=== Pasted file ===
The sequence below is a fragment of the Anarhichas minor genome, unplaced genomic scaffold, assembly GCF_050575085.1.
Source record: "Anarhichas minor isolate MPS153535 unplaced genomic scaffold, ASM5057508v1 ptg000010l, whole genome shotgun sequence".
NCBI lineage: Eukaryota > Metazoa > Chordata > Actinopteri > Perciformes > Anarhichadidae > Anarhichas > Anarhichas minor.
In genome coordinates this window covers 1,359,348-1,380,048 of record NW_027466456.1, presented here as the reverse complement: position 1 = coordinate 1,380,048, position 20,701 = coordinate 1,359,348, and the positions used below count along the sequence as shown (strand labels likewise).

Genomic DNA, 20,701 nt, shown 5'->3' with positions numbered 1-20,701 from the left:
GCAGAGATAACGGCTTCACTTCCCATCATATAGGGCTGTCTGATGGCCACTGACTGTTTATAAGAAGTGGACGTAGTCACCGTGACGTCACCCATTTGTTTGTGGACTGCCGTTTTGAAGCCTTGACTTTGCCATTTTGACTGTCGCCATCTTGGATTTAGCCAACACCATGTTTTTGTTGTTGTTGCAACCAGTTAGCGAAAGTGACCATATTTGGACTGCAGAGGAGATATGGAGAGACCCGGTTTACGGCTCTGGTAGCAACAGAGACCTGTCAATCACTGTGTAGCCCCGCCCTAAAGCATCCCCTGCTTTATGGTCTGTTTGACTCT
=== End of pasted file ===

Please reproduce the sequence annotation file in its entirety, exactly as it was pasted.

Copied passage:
The sequence below is a fragment of the Anarhichas minor genome, unplaced genomic scaffold, assembly GCF_050575085.1.
Source record: "Anarhichas minor isolate MPS153535 unplaced genomic scaffold, ASM5057508v1 ptg000010l, whole genome shotgun sequence".
NCBI lineage: Eukaryota > Metazoa > Chordata > Actinopteri > Perciformes > Anarhichadidae > Anarhichas > Anarhichas minor.
In genome coordinates this window covers 1,359,348-1,380,048 of record NW_027466456.1, presented here as the reverse complement: position 1 = coordinate 1,380,048, position 20,701 = coordinate 1,359,348, and the positions used below count along the sequence as shown (strand labels likewise).

Genomic DNA, 20,701 nt, shown 5'->3' with positions numbered 1-20,701 from the left:
GCAGAGATAACGGCTTCACTTCCCATCATATAGGGCTGTCTGATGGCCACTGACTGTTTATAAGAAGTGGACGTAGTCACCGTGACGTCACCCATTTGTTTGTGGACTGCCGTTTTGAAGCCTTGACTTTGCCATTTTGACTGTCGCCATCTTGGATTTAGCCAACACCATGTTTTTGTTGTTGTTGCAACCAGTTAGCGAAAGTGACCATATTTGGACTGCAGAGGAGATATGGAGAGACCCGGTTTACGGCTCTGGTAGCAACAGAGACCTGTCAATCACTGTGTAGCCCCGCCCTAAAGCATCCCCTGCTTTATGGTCTGTTTGACTCT